It has been a deja vu session of that day nearly a month ago when the Banco Espirito Santo (BES) problems were first revealed, sending European stocks and US futures, however briefly, plunging. Since then things have only gotten worse for the insolvent Portuguese megabank, and overnight BES, all three of its holdco now bankrupt, reported an epic loss despite which it will not get a bailout but instead must raise capital on its own. The result has been a record drop in both the bonds (down some 20 points earlier) and the stock (despite a shorting ban instituted last night), which crashed as much as 40% before stabilizing at new all time lows around €0.25, in the process wiping out recent investments by such "smart money" as Baupost, Goldman and DE Shaw. The result is a European financial sector that is struggling in the red, while adding to its pain are some large cap names such as Adidas which also tumbled after issuing a profit warning relating to "developments" in Russia. Then there was European inflation which printed at 0.4%, below the expected 0.5%, and the lowest in pretty much ever, and certainly since the ECB commenced its latest fight with "deflation", which so far is not going well. The European cherry on top was Greece, whose dead cat bounce is now over, after May retail sales crashed 8.5%, after rising 3.8% in April.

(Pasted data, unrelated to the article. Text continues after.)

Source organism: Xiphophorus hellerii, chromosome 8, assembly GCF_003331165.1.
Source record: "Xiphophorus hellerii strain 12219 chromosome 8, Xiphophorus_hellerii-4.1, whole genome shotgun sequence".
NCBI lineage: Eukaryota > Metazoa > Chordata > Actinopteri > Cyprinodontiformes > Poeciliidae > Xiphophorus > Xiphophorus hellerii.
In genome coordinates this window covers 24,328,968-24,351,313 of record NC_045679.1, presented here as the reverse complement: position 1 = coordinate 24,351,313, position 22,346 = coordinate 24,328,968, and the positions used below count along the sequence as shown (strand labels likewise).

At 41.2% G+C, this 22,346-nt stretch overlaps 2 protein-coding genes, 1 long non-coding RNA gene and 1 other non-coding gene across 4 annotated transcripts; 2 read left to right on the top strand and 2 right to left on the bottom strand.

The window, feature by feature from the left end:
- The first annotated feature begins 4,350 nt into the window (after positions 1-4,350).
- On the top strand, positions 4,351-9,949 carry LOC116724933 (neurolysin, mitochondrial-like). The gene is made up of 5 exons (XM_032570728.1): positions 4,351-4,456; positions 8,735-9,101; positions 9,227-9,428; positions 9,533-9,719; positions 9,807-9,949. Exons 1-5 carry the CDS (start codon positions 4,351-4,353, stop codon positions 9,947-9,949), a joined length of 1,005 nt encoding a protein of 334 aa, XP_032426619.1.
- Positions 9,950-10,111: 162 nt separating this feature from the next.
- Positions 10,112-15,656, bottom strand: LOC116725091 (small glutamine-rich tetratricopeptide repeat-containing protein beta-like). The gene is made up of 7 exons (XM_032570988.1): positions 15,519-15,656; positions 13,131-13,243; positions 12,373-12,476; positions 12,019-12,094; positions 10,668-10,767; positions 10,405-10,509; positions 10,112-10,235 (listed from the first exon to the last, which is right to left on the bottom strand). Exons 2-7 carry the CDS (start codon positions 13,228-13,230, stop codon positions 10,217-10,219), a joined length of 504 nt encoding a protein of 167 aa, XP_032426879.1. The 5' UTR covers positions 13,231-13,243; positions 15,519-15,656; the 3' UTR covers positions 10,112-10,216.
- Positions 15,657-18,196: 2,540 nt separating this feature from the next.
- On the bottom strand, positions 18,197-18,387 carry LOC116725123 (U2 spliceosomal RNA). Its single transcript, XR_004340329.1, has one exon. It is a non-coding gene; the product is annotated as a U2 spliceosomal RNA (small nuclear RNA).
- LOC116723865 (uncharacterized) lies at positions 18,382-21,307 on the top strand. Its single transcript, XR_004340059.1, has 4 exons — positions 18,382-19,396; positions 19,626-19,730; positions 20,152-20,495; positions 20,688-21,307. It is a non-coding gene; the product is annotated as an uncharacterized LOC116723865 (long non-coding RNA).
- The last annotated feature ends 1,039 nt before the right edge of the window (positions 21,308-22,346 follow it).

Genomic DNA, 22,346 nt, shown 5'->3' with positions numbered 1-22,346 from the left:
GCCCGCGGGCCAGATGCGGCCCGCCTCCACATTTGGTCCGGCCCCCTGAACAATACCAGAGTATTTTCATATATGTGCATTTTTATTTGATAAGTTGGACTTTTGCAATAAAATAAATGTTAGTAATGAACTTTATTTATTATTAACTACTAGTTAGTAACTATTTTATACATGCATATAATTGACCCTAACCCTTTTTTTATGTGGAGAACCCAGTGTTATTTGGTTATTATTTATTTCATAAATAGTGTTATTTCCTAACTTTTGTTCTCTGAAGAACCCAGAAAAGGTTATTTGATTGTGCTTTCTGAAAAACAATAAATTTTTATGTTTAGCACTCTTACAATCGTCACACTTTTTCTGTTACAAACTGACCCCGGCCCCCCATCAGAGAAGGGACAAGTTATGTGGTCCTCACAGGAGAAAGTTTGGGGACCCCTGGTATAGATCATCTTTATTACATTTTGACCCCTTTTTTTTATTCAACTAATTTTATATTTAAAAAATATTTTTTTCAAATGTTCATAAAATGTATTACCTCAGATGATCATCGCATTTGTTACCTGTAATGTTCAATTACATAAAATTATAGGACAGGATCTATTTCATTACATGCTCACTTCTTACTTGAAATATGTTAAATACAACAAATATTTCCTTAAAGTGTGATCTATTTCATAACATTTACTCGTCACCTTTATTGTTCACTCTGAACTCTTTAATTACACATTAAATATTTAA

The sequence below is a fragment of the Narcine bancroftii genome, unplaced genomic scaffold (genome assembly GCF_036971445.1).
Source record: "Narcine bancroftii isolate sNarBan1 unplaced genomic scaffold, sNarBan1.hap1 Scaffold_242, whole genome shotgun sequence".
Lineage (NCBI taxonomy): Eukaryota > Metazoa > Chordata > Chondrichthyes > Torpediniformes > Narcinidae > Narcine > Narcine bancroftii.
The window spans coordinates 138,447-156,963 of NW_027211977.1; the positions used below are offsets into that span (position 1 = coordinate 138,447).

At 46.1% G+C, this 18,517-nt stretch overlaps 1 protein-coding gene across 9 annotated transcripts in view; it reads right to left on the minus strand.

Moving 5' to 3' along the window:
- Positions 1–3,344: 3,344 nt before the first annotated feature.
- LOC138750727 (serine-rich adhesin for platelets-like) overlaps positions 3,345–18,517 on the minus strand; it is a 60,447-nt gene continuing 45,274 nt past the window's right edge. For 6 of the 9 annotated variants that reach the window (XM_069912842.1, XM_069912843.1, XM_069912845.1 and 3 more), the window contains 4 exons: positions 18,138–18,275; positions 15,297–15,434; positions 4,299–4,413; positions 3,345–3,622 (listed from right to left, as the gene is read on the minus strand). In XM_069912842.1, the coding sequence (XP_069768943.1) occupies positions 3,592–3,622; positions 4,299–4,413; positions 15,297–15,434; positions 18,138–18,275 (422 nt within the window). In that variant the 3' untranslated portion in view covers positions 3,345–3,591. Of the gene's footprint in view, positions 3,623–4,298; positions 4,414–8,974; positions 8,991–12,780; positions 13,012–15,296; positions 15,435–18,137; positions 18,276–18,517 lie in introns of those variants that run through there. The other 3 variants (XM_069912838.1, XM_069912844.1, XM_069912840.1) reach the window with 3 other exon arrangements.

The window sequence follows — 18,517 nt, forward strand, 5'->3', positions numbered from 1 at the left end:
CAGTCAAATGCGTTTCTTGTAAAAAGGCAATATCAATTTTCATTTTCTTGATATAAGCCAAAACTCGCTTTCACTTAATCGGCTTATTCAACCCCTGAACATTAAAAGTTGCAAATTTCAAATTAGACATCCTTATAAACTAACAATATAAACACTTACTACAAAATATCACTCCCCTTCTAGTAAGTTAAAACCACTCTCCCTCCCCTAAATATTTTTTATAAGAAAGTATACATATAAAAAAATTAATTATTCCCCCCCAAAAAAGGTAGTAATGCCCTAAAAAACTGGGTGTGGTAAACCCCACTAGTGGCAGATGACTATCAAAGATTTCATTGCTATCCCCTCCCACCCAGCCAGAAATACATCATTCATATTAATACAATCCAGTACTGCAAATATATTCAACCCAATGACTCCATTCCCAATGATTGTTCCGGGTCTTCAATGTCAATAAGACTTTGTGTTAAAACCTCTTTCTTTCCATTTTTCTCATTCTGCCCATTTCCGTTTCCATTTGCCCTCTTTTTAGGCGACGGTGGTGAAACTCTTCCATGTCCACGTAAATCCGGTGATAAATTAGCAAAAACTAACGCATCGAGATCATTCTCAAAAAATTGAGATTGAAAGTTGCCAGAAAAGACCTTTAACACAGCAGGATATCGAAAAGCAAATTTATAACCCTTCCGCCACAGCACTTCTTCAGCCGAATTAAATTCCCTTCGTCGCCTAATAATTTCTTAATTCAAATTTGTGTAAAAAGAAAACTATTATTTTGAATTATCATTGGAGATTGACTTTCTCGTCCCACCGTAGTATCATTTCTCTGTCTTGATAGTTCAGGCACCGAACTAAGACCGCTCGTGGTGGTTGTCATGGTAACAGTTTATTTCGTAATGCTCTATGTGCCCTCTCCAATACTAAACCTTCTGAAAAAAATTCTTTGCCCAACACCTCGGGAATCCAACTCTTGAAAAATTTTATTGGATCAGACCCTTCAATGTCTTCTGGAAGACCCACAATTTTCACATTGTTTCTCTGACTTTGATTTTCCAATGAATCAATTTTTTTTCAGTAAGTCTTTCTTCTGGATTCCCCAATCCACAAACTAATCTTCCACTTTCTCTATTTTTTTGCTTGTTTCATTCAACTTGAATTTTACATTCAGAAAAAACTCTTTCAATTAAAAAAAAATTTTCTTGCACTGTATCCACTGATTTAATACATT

The sell off was greeted by Chinese buyers as Chinese premiums edged up to just over $1 an ounce on the Shanghai Gold Exchange (SGE).
Gold price drops this year have led to a marked increase in demand for gold as seen in very large increases in ETF holdings (See chart - Orange is Gold, Purple is absolute change in gold ETF holdings). The smart money in Asia, the West and globally continues to use price dips as an opportunity to allocate to gold.
Goldman Admits Market 40% Overvalued, Economy Slowing, So... Time To Boost The S&P Target To 2050 From 1900Submitted by Tyler Durden on 07/12/2014 17:24 -0400
Recall that it was Goldman's David Kostin who in January admitted that "The S&P500 Is Now Overvalued By Almost Any Measure." It was then when the Goldman chief strategist admitted there was only 3% upside to the bank's year end target of 1900. Well, that hasn't changed. In his latest note Kostin says that "S&P 500 now trades at 16.1x forward 12-month consensus EPS and 16.5x our top-down forecast... the only time S&P 500 traded at a higher multiple than today was during the 1997-2000 Tech bubble when margins were 25% (250 bp) lower than today. S&P 500 also trades at high EV/sales and EV/EBITDA multiples relative to history. The cyclically-adjusted P/E ratio suggests S&P 500 is now 30%-45% overvalued compared with the average since 1928." And this is where Goldman just goes apeshit full retard: "we lift our year-end 2014 S&P 500 price target to 2050 (from 1900) and 12-month target to 2075, reflecting prospective returns of 4% and 6%, respectively."